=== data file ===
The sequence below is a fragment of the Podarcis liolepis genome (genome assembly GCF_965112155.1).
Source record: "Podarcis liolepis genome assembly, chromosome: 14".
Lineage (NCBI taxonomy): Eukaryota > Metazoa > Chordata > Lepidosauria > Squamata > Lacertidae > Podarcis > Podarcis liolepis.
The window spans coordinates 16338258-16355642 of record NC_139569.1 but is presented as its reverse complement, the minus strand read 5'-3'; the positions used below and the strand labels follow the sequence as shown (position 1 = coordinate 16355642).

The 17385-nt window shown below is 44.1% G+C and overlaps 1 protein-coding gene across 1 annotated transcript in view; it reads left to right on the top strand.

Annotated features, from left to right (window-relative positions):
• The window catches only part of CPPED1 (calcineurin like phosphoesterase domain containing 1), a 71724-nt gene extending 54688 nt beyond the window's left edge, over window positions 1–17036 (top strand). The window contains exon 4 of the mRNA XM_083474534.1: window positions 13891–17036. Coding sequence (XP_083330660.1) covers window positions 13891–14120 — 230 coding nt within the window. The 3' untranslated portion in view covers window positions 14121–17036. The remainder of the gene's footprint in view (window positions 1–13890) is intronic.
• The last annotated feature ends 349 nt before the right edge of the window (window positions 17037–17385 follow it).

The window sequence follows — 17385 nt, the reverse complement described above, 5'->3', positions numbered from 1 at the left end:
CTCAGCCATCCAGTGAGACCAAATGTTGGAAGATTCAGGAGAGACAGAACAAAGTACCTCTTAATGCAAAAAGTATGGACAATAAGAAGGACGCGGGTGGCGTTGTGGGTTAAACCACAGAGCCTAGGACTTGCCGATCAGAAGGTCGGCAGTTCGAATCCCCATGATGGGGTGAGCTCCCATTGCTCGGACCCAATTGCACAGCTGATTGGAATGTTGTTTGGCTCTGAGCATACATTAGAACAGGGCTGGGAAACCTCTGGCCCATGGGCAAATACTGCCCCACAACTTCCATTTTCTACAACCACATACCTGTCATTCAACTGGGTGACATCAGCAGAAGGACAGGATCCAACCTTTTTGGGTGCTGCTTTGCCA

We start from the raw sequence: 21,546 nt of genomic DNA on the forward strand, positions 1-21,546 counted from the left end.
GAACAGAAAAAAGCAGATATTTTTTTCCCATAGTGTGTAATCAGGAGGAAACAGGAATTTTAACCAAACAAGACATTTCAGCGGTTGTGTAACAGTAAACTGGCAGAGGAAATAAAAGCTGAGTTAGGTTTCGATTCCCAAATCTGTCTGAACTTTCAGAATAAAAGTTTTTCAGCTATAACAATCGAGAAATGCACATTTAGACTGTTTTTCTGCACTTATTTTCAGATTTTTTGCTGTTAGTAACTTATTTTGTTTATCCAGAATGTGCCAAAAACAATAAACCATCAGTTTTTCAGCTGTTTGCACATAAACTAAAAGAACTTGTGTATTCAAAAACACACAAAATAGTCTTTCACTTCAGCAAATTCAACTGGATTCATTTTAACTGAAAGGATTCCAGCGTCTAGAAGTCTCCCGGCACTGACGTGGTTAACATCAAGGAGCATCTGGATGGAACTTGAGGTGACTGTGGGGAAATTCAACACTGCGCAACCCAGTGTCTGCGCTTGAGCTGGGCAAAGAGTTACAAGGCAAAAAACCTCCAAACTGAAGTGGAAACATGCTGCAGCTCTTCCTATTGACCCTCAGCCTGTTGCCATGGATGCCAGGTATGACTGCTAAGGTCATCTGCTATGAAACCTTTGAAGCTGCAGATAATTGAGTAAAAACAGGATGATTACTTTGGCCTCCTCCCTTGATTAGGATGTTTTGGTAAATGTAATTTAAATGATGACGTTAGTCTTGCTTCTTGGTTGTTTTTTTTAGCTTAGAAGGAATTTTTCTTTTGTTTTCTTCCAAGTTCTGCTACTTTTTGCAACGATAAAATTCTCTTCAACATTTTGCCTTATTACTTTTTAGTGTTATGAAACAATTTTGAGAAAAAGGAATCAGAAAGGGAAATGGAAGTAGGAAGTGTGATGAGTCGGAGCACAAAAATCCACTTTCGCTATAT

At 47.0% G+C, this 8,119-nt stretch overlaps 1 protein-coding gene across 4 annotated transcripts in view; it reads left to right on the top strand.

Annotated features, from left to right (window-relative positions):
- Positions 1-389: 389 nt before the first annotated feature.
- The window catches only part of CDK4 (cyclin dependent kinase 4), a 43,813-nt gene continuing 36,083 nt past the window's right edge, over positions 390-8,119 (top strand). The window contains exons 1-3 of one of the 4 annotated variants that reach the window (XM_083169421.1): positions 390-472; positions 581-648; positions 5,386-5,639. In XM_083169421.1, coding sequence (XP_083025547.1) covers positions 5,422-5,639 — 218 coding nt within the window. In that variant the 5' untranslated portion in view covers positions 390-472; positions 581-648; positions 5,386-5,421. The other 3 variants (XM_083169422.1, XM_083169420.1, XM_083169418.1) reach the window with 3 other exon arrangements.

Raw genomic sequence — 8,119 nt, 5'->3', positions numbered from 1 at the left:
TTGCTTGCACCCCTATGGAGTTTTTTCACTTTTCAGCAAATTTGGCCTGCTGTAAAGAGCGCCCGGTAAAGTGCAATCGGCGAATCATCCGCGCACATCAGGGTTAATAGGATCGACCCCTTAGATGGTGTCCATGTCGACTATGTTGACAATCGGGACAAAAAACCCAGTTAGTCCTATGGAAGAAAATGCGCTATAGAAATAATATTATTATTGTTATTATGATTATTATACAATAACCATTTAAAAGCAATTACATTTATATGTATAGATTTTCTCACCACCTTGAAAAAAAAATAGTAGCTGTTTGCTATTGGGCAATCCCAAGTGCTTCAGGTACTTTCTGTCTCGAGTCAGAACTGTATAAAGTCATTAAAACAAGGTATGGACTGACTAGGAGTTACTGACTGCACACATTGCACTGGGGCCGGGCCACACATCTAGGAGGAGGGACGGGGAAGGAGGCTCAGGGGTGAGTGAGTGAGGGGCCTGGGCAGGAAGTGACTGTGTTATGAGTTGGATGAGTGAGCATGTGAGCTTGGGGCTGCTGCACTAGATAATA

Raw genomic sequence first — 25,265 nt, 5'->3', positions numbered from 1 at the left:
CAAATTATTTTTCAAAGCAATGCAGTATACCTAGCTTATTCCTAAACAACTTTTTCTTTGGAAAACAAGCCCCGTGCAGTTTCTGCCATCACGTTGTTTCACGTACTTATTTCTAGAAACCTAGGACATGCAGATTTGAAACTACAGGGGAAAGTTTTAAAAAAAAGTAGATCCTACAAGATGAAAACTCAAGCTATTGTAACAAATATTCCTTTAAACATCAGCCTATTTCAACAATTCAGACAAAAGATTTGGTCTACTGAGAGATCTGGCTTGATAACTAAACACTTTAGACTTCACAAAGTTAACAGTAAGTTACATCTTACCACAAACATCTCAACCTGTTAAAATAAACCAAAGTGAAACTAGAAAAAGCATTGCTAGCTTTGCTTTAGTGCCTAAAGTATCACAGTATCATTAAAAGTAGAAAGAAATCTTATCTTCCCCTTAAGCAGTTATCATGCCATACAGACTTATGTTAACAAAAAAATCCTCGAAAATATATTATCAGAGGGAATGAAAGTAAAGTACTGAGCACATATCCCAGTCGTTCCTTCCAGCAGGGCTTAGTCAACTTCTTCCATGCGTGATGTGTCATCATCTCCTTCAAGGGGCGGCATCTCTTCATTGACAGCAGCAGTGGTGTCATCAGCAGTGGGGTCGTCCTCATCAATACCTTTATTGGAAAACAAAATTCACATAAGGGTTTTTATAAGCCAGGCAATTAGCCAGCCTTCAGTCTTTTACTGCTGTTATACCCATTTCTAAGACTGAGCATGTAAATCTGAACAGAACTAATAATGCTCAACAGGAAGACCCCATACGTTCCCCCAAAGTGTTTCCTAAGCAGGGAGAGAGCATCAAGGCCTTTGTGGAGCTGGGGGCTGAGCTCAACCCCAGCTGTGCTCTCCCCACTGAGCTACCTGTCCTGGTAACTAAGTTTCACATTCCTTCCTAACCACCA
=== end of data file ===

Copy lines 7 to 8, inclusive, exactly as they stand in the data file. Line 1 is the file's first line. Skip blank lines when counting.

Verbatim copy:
• The window catches only part of CPPED1 (calcineurin like phosphoesterase domain containing 1), a 71724-nt gene extending 54688 nt beyond the window's left edge, over window positions 1–17036 (top strand). The window contains exon 4 of the mRNA XM_083474534.1: window positions 13891–17036. Coding sequence (XP_083330660.1) covers window positions 13891–14120 — 230 coding nt within the window. The 3' untranslated portion in view covers window positions 14121–17036. The remainder of the gene's footprint in view (window positions 1–13890) is intronic.
• The last annotated feature ends 349 nt before the right edge of the window (window positions 17037–17385 follow it).